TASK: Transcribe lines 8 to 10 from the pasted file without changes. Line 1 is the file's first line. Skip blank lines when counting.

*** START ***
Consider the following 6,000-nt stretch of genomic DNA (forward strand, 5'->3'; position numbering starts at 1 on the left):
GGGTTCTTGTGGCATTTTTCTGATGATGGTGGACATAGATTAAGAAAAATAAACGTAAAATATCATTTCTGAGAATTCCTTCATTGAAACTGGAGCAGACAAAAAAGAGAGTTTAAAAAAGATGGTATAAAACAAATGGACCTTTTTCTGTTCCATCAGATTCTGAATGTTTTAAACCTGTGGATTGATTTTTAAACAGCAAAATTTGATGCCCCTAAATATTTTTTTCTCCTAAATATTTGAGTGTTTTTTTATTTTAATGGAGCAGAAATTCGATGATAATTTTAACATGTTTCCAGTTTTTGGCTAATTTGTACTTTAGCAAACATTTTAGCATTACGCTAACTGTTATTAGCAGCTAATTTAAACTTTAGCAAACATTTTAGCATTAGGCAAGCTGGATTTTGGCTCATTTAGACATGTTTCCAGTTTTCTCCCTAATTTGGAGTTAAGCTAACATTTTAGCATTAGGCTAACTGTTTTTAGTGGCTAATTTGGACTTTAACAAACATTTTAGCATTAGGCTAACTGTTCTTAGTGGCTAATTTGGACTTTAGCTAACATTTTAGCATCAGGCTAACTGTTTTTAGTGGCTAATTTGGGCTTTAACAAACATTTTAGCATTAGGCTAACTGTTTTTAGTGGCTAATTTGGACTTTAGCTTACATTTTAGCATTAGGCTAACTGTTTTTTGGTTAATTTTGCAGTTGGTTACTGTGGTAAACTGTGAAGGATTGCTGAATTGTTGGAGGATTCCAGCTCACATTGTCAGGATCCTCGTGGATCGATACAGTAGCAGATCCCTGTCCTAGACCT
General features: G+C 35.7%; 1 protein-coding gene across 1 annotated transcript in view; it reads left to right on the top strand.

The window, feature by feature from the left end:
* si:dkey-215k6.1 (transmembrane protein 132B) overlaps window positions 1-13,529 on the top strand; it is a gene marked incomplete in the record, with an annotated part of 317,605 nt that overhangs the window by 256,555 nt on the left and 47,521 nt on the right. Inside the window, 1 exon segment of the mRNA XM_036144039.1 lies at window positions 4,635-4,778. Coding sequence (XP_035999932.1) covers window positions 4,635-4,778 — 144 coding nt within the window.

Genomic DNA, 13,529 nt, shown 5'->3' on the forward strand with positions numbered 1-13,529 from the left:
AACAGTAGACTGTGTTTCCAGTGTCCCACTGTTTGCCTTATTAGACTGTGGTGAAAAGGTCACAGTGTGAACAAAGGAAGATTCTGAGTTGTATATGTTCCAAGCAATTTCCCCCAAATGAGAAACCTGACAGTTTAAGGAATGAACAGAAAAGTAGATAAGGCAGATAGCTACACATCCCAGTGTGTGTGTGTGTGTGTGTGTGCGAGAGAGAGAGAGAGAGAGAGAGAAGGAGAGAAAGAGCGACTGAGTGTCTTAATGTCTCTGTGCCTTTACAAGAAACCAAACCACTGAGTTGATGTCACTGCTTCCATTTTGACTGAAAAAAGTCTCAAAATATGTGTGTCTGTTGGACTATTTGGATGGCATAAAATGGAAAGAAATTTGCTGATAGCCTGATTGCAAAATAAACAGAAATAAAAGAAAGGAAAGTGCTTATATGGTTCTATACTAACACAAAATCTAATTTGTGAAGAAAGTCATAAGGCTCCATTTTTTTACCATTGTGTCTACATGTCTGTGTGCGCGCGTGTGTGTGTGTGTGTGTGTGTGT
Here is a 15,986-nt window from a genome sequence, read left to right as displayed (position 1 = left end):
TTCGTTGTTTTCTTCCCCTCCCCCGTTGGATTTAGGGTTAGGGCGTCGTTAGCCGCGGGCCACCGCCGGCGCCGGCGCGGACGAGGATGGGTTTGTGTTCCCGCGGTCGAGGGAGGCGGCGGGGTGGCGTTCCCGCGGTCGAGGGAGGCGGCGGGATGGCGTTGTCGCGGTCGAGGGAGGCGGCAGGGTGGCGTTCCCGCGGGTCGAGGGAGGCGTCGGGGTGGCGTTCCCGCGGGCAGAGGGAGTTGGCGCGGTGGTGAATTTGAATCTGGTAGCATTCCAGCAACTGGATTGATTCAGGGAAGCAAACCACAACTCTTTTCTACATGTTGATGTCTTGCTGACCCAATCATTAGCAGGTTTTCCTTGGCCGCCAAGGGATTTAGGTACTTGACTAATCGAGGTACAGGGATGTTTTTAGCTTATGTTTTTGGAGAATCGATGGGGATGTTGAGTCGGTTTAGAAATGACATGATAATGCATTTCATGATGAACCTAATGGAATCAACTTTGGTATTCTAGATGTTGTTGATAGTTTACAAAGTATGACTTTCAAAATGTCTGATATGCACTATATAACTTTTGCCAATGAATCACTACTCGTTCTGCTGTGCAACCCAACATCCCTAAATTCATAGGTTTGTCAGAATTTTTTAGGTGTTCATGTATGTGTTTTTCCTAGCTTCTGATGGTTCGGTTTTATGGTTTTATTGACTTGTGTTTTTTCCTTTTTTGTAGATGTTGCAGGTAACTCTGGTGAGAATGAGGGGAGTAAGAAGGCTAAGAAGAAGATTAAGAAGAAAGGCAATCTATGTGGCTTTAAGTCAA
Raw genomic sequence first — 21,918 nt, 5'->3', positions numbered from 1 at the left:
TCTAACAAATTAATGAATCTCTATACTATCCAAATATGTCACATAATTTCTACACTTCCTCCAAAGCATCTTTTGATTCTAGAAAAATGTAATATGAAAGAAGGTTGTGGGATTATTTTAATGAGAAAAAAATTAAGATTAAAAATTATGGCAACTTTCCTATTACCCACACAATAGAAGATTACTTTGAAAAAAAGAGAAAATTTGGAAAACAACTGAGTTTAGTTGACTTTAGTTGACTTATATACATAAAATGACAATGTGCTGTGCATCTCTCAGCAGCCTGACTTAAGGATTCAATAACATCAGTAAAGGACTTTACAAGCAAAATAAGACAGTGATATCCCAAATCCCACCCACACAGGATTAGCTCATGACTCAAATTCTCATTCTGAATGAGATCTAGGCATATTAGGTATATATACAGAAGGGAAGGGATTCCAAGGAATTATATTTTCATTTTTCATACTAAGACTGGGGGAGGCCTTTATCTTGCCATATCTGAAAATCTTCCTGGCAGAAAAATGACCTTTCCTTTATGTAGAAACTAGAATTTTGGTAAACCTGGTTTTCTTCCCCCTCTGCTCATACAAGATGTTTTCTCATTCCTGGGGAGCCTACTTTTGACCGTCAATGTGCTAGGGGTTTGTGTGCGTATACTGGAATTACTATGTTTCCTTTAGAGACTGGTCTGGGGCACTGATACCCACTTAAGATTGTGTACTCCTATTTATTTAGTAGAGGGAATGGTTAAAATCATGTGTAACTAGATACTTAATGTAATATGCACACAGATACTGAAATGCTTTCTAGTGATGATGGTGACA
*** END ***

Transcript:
Here is a 15,986-nt window from a genome sequence, read left to right as displayed (position 1 = left end):
TTCGTTGTTTTCTTCCCCTCCCCCGTTGGATTTAGGGTTAGGGCGTCGTTAGCCGCGGGCCACCGCCGGCGCCGGCGCGGACGAGGATGGGTTTGTGTTCCCGCGGTCGAGGGAGGCGGCGGGGTGGCGTTCCCGCGGTCGAGGGAGGCGGCGGGATGGCGTTGTCGCGGTCGAGGGAGGCGGCAGGGTGGCGTTCCCGCGGGTCGAGGGAGGCGTCGGGGTGGCGTTCCCGCGGGCAGAGGGAGTTGGCGCGGTGGTGAATTTGAATCTGGTAGCATTCCAGCAACTGGATTGATTCAGGGAAGCAAACCACAACTCTTTTCTACATGTTGATGTCTTGCTGACCCAATCATTAGCAGGTTTTCCTTGGCCGCCAAGGGATTTAGGTACTTGACTAATCGAGGTACAGGGATGTTTTTAGCTTATGTTTTTGGAGAATCGATGGGGATGTTGAGTCGGTTTAGAAATGACATGATAATGCATTTCATGATGAACCTAATGGAATCAACTTTGGTATTCTAGATGTTGTTGATAGTTTACAAAGTATGACTTTCAAAATGTCTGATATGCACTATATAACTTTTGCCAATGAATCACTACTCGTTCTGCTGTGCAACCCAACATCCCTAAATTCATAGGTTTGTCAGAATTTTTTAGGTGTTCATGTATGTGTTTTTCCTAGCTTCTGATGGTTCGGTTTTATGGTTTTATTGACTTGTGTTTTTTCCTTTTTTGTAGATGTTGCAGGTAACTCTGGTGAGAATGAGGGGAGTAAGAAGGCTAAGAAGAAGATTAAGAAGAAAGGCAATCTATGTGGCTTTAAGTCAA
Raw genomic sequence first — 21,918 nt, 5'->3', positions numbered from 1 at the left: